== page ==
“I Hate My Job”

I am going to change directions with my blogging for awhile. Though at times I will address other subjects, I am for the most part going to use my blog to further discuss or get input on subjects I talk about at our Sunday gatherings. I invite your comments about issues I have already addressed or ones that I will be teaching on in the near future.

So let’s start with this one. This week in our study through the New Testament book of Colossians we are talking about the work place setting. With all men (or almost all) in the work force and over 50% of the women, I would be interested in your word or brief phrase that describes how you feel about your work. Here are some examples of how others responded when asked the same question.

“I enjoy work. My kids like to eat. I enjoy the camaraderie with the guys. It’s good. I’ve got to pay my bills and make a living.”

“What I think about work is you have to do it so hopefully you’re doing something you like so just not complain about it.”

“I don’t really mind it, but it’s not something I want to do every single day.”

“Work’s great when you’re on your lunch hour. But if you like what you’re doing it’s really fun and that’s the way it should be.”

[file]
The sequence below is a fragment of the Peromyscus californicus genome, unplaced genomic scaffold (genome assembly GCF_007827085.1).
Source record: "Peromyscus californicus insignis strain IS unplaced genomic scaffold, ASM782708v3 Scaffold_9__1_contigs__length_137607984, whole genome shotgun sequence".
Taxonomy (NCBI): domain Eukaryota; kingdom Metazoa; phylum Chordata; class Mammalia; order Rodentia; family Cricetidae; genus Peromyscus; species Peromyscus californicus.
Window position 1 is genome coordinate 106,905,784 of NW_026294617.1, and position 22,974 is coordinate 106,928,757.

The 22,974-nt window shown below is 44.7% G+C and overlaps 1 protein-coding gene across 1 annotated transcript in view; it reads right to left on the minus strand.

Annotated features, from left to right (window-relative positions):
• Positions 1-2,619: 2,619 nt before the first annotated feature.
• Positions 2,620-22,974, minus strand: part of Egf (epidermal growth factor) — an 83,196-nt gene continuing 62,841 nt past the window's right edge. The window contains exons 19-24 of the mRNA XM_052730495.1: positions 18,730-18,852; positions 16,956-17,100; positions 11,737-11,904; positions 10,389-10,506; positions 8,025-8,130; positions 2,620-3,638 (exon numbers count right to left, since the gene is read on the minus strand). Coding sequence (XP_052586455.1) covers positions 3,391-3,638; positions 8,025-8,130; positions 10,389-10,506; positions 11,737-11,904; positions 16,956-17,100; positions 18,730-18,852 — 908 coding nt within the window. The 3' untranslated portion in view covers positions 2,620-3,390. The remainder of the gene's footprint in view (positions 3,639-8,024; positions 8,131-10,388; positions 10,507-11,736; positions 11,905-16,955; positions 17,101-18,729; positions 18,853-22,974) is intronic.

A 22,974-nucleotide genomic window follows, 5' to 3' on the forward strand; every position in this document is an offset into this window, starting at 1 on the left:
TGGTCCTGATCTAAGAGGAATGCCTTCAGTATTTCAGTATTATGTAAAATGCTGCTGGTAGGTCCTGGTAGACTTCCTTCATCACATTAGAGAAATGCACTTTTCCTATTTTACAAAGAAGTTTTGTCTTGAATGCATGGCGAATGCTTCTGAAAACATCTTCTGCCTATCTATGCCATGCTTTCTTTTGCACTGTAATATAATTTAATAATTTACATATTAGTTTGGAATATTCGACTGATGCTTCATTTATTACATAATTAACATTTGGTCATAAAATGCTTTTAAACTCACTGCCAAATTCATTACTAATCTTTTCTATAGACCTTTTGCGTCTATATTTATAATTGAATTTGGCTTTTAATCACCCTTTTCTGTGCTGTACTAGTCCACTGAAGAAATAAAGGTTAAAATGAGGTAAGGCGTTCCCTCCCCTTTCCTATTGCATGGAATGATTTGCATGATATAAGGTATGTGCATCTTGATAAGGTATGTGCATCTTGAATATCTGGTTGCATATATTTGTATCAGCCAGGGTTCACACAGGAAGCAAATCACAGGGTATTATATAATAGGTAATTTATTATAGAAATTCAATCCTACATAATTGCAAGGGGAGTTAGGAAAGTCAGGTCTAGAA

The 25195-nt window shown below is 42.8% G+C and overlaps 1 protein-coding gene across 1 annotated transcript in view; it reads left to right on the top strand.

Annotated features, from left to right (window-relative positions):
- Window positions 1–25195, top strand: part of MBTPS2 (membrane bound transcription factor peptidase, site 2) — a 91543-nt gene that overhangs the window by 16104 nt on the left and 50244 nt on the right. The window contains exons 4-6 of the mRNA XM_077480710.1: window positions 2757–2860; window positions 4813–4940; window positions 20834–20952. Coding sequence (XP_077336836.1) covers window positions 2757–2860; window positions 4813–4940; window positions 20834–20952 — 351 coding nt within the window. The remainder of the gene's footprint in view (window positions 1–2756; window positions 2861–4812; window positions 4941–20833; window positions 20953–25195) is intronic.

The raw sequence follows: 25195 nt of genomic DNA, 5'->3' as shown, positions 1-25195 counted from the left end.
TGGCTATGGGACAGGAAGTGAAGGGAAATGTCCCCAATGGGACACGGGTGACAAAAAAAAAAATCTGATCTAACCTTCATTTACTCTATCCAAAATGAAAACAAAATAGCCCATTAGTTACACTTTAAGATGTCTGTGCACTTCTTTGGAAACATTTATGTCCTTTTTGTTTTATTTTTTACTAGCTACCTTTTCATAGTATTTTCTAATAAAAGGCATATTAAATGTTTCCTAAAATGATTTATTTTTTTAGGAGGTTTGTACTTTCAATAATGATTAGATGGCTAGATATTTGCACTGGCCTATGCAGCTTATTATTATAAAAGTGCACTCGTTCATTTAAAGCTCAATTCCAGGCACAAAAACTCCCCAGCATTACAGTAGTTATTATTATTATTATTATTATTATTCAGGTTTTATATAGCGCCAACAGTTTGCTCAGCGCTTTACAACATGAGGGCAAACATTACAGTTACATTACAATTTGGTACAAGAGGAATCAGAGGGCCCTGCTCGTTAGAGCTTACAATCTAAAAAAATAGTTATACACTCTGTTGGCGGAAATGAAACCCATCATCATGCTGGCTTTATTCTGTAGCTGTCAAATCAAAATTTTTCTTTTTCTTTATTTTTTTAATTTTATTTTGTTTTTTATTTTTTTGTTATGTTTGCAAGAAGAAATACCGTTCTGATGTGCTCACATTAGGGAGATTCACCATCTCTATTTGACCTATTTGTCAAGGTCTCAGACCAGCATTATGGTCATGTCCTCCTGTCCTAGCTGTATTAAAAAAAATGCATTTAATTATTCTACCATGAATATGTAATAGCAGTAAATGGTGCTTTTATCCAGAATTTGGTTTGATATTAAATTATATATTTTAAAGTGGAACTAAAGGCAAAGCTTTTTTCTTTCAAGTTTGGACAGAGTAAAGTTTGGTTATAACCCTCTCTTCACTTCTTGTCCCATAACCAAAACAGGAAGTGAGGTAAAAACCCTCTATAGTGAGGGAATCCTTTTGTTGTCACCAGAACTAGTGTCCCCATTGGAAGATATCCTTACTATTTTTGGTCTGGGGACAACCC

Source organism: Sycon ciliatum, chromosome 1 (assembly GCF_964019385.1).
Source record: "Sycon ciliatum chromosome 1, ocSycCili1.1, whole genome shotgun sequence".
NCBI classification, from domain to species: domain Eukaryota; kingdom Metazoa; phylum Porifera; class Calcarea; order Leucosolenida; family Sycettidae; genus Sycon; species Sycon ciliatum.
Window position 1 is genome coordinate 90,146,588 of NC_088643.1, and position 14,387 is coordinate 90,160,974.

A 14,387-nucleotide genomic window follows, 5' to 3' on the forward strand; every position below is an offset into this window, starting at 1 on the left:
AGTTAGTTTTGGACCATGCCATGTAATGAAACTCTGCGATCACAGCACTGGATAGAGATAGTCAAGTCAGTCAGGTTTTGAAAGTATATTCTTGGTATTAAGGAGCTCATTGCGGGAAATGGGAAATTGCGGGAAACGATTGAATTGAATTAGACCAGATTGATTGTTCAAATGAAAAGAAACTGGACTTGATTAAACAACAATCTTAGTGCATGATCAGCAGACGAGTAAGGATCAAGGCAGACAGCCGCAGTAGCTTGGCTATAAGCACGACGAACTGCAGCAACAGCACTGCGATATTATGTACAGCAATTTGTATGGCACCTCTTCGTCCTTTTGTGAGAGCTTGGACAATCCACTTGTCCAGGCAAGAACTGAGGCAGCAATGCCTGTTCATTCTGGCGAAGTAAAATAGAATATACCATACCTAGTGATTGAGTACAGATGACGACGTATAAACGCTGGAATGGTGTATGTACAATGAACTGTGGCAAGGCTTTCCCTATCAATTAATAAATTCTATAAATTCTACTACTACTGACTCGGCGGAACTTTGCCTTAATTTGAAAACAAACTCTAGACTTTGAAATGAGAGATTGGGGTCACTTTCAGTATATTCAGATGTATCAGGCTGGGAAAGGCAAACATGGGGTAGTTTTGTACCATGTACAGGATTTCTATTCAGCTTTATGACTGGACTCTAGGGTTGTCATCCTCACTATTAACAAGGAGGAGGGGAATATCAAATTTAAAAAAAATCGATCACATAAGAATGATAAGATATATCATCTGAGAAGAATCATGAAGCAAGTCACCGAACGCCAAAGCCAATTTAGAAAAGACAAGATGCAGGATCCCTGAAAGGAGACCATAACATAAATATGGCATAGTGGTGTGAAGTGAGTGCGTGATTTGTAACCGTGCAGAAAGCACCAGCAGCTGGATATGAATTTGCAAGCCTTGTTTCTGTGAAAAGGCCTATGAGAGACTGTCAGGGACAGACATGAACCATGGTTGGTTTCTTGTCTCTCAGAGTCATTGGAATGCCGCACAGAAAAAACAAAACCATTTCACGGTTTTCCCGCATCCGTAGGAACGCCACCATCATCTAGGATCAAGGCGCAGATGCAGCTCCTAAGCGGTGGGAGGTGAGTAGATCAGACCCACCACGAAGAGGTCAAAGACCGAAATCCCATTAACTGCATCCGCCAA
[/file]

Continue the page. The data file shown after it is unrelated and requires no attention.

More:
“Work? Work is a necessary evil. You owe bills so you’ve got to pay. If I didn’t owe bills and had a lot of money I wouldn’t work.”

“It’s a necessity now. We have to work. If I had my druthers I think I would probably go golfing every day. But we don’t have the luxury of doing those types of things.”

“What do I think of work? Work is too much time spent at a place I don’t want to be. I’d much rather be in business for myself and making time for myself and spending more time with the family than spending ten or twelve hours a day doing a job for somebody else, making somebody else rich.”

So, what’s a word that would describe how you feel about your work? Don’t worry, I won’t give this to your boss.

You will spend approximately 40% of your life at work, your job — about 150,000 hours. Surveys show that about 1/3 of Americans say “I hate my job.” Other surveys show that nearly 2/3 of Americans are in the wrong job. You can even like your job and not be in the one that is best suited for what you are. Even many people who are successful at work really don’t feel very fulfilled by their work. They are making money, they have a lot of income, but they don’t really feel fulfilled by their work.